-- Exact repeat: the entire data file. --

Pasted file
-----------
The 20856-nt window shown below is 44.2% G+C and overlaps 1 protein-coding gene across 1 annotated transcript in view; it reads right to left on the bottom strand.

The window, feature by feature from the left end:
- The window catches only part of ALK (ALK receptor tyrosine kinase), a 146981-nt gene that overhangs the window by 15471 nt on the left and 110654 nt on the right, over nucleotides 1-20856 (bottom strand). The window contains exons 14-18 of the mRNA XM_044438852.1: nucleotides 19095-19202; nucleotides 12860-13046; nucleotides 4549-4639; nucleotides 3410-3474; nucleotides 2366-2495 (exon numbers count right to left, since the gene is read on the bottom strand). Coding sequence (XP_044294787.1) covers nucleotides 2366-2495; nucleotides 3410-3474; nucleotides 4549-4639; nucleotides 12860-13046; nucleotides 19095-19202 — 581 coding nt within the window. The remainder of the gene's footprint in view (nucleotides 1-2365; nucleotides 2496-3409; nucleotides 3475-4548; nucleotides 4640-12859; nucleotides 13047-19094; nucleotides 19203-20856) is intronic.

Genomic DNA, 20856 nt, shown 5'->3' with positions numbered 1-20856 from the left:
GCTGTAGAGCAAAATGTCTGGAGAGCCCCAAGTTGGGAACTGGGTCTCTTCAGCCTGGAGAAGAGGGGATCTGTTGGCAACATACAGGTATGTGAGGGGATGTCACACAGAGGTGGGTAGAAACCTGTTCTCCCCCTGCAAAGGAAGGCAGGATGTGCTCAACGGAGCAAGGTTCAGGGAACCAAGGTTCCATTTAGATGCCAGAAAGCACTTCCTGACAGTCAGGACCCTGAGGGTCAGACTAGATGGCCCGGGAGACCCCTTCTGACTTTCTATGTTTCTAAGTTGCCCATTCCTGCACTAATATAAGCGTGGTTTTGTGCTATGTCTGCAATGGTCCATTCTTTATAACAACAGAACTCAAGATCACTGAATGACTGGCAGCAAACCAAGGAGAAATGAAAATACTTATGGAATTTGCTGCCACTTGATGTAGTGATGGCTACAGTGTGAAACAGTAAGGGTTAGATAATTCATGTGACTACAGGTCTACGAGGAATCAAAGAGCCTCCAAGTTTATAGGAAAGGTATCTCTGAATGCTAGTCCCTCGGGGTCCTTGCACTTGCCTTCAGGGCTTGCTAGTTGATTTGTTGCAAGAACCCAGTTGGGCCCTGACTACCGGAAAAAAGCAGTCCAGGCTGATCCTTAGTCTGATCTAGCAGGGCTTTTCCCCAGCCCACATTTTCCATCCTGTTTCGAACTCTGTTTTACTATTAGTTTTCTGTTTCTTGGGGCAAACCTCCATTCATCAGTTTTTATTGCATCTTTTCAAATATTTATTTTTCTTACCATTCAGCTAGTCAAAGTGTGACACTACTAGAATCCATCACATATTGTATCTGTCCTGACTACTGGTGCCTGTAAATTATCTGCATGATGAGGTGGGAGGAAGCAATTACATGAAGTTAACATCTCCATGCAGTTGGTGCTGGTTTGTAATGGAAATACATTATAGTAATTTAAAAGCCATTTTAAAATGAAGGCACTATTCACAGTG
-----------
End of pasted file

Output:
The 20856-nt window shown below is 44.2% G+C and overlaps 1 protein-coding gene across 1 annotated transcript in view; it reads right to left on the bottom strand.

The window, feature by feature from the left end:
- The window catches only part of ALK (ALK receptor tyrosine kinase), a 146981-nt gene that overhangs the window by 15471 nt on the left and 110654 nt on the right, over nucleotides 1-20856 (bottom strand). The window contains exons 14-18 of the mRNA XM_044438852.1: nucleotides 19095-19202; nucleotides 12860-13046; nucleotides 4549-4639; nucleotides 3410-3474; nucleotides 2366-2495 (exon numbers count right to left, since the gene is read on the bottom strand). Coding sequence (XP_044294787.1) covers nucleotides 2366-2495; nucleotides 3410-3474; nucleotides 4549-4639; nucleotides 12860-13046; nucleotides 19095-19202 — 581 coding nt within the window. The remainder of the gene's footprint in view (nucleotides 1-2365; nucleotides 2496-3409; nucleotides 3475-4548; nucleotides 4640-12859; nucleotides 13047-19094; nucleotides 19203-20856) is intronic.

Genomic DNA, 20856 nt, shown 5'->3' with positions numbered 1-20856 from the left:
GCTGTAGAGCAAAATGTCTGGAGAGCCCCAAGTTGGGAACTGGGTCTCTTCAGCCTGGAGAAGAGGGGATCTGTTGGCAACATACAGGTATGTGAGGGGATGTCACACAGAGGTGGGTAGAAACCTGTTCTCCCCCTGCAAAGGAAGGCAGGATGTGCTCAACGGAGCAAGGTTCAGGGAACCAAGGTTCCATTTAGATGCCAGAAAGCACTTCCTGACAGTCAGGACCCTGAGGGTCAGACTAGATGGCCCGGGAGACCCCTTCTGACTTTCTATGTTTCTAAGTTGCCCATTCCTGCACTAATATAAGCGTGGTTTTGTGCTATGTCTGCAATGGTCCATTCTTTATAACAACAGAACTCAAGATCACTGAATGACTGGCAGCAAACCAAGGAGAAATGAAAATACTTATGGAATTTGCTGCCACTTGATGTAGTGATGGCTACAGTGTGAAACAGTAAGGGTTAGATAATTCATGTGACTACAGGTCTACGAGGAATCAAAGAGCCTCCAAGTTTATAGGAAAGGTATCTCTGAATGCTAGTCCCTCGGGGTCCTTGCACTTGCCTTCAGGGCTTGCTAGTTGATTTGTTGCAAGAACCCAGTTGGGCCCTGACTACCGGAAAAAAGCAGTCCAGGCTGATCCTTAGTCTGATCTAGCAGGGCTTTTCCCCAGCCCACATTTTCCATCCTGTTTCGAACTCTGTTTTACTATTAGTTTTCTGTTTCTTGGGGCAAACCTCCATTCATCAGTTTTTATTGCATCTTTTCAAATATTTATTTTTCTTACCATTCAGCTAGTCAAAGTGTGACACTACTAGAATCCATCACATATTGTATCTGTCCTGACTACTGGTGCCTGTAAATTATCTGCATGATGAGGTGGGAGGAAGCAATTACATGAAGTTAACATCTCCATGCAGTTGGTGCTGGTTTGTAATGGAAATACATTATAGTAATTTAAAAGCCATTTTAAAATGAAGGCACTATTCACAGTG